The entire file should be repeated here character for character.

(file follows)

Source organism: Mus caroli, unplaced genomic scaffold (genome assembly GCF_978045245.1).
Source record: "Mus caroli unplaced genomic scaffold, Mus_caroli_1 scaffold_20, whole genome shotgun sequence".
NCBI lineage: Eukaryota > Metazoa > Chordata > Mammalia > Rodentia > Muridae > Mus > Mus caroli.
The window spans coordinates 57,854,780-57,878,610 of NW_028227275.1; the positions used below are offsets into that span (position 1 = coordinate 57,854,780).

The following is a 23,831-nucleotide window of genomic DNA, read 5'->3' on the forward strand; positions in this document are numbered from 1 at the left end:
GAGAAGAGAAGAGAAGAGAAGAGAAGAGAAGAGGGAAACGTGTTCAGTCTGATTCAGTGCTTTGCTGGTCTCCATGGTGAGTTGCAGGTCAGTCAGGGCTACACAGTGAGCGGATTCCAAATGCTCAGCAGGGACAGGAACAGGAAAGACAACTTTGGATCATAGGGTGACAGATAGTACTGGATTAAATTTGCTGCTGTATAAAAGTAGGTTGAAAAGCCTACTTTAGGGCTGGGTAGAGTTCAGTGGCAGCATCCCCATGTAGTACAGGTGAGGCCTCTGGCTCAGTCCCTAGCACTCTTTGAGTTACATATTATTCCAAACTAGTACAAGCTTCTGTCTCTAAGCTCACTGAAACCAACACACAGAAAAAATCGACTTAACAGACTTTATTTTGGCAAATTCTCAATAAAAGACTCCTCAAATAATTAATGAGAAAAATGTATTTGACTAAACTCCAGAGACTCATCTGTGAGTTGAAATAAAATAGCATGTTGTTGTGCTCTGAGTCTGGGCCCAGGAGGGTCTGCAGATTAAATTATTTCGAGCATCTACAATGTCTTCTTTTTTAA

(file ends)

Source organism: Mus caroli, unplaced genomic scaffold (genome assembly GCF_978045245.1).
Source record: "Mus caroli unplaced genomic scaffold, Mus_caroli_1 scaffold_20, whole genome shotgun sequence".
NCBI lineage: Eukaryota > Metazoa > Chordata > Mammalia > Rodentia > Muridae > Mus > Mus caroli.
The window spans coordinates 57,854,780-57,878,610 of NW_028227275.1; the positions used below are offsets into that span (position 1 = coordinate 57,854,780).

The following is a 23,831-nucleotide window of genomic DNA, read 5'->3' on the forward strand; positions in this document are numbered from 1 at the left end:
GAGAAGAGAAGAGAAGAGAAGAGAAGAGAAGAGGGAAACGTGTTCAGTCTGATTCAGTGCTTTGCTGGTCTCCATGGTGAGTTGCAGGTCAGTCAGGGCTACACAGTGAGCGGATTCCAAATGCTCAGCAGGGACAGGAACAGGAAAGACAACTTTGGATCATAGGGTGACAGATAGTACTGGATTAAATTTGCTGCTGTATAAAAGTAGGTTGAAAAGCCTACTTTAGGGCTGGGTAGAGTTCAGTGGCAGCATCCCCATGTAGTACAGGTGAGGCCTCTGGCTCAGTCCCTAGCACTCTTTGAGTTACATATTATTCCAAACTAGTACAAGCTTCTGTCTCTAAGCTCACTGAAACCAACACACAGAAAAAATCGACTTAACAGACTTTATTTTGGCAAATTCTCAATAAAAGACTCCTCAAATAATTAATGAGAAAAATGTATTTGACTAAACTCCAGAGACTCATCTGTGAGTTGAAATAAAATAGCATGTTGTTGTGCTCTGAGTCTGGGCCCAGGAGGGTCTGCAGATTAAATTATTTCGAGCATCTACAATGTCTTCTTTTTTAA